One day I received a call from breeder, she had a Severe Macaw, with polyps, that could no longer produce. Rather than have her euthanized, she wanted us to take her into the rescue. Girlfriend arrived in a small cage with 1 perch and no toys. Her job had been to make babies for the past 15 yrs. I was a bit skeptical at first but agreed to take Girlfriend. I chided myself thinking, what have I gotten myself into, this bird was completely untamed and hadn’t been handled in at least 15 yrs.
I moved her into a large Macaw cage with just a couple of small toys already hanging in it. Most breeding birds have never seen a toy, it is not their “job”to play or be distracted from reproducing. It was also equipped with several perches. Girlfriend simply chose a perch and stayed there, not sure what to make of a cage after having flight previously. She also had no idea what pellet was, one more challenge for her and I to overcome.
The first couple of weeks went by with Girlfriend being very nervous, with just cause, and me just providing for her physical needs. If I dared to look at her or talk to her she became anxious and flapped all over the cage. She would simply sit and observe as I talked to the other birds while cleaning and feeding. She also watched as they were gotten out of their cages and interacted with me, the scary human.
The next couple of weeks Girlfriend settled down a bit, not becoming so anxious when I approached her cage. I began to reach in the bottom of the cage to clean, rather than slide the grate out, and would hum to myself as I cleaned, never looking up. This went on for a couple more weeks. She would also now let me look directly at her and talk to her without becoming alarmed.
After awhile of putting treats in her bowl I began to offer them from my hand through the bars. I took awhile but she eventually started to come closer, wanting the treat. She was rewarded for each step toward the treat by having it put in her bowl where she was more comfortable retrieving it. The big day finally arrived when she took the treat from my hand, even if it was through the cage bars, and it was followed by lots of praise.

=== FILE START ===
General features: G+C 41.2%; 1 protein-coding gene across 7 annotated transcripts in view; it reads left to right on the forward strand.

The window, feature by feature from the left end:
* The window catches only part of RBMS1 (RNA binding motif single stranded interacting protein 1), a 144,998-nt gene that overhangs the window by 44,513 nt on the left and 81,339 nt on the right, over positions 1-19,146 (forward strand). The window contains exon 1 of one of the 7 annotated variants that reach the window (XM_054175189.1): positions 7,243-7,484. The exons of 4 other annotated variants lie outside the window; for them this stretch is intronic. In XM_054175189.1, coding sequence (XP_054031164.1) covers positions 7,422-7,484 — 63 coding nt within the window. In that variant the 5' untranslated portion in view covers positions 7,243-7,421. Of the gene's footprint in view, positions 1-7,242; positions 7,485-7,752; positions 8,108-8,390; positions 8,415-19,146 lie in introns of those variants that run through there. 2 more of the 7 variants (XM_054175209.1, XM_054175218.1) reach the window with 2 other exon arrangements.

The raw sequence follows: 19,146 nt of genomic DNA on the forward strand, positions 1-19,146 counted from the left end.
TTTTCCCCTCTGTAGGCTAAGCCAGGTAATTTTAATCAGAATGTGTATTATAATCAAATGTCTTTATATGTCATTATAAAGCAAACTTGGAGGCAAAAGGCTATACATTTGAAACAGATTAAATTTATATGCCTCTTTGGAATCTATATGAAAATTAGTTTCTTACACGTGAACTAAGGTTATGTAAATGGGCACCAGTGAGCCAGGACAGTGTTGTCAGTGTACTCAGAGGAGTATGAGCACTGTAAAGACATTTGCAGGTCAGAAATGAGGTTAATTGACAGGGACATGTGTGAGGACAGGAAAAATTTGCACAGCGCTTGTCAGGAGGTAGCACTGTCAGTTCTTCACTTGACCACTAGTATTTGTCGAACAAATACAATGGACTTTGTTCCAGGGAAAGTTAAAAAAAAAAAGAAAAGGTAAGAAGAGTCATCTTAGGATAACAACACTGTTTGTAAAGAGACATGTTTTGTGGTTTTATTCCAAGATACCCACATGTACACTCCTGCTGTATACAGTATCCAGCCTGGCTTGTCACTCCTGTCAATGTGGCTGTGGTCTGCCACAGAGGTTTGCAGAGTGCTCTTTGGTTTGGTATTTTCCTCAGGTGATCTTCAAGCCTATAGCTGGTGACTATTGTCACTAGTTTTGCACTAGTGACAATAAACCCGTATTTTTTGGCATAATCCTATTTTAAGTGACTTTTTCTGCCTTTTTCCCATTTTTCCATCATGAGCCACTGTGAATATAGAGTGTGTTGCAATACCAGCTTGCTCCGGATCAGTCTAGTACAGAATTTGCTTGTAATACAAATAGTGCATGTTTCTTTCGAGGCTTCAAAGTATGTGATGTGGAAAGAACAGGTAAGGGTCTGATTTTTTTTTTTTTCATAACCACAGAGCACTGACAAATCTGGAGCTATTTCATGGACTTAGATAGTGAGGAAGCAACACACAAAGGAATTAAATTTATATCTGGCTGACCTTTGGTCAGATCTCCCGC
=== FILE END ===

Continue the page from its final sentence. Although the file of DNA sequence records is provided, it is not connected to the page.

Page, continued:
As time passed and I continued to lean into the cage to clean she would come down the side to look at me. I would give her a quick look and keep cleaning. After a couple of months of this and now being able to look rather directly while leaning in the cage, I began to think that yes, we could do this! We just had to keep it on her terms and at her pace. I was finally rewarded with the feel of something gently puling my hair one morning while cleaning. I just continued with my job after looking at her with a “good girl”. The next day she began to preen my hair while I cleaned.
Slowly, I began to reach toward her with my hand in the cage to offer the treats from my hand. It took a few days but she did begin to trust my hands reaching toward her. The step up teaching had begun. We continued to work until during the 6th month, Girlfriend stepped onto my outstretched hand. The trip from there was quick to lead to scritches. I had won her trust!
I do not recommend taking in breeder birds to put in an indoor cage normally. This is extremely frightening to them and goes against all they have known in their lives. At the time Parrot Outreach was still run from my home and the birds had their own space without all the family hubbub disturbing or frightening them. These birds deserve to live out their lives with the flight they have always known in the great outdoors. This story is simply to let people know that if you remain patient, take things on the bird’s terms and speed, you can earn their trust. Girlfriend was adopted into a loving home where she is the only bird and remains with her family today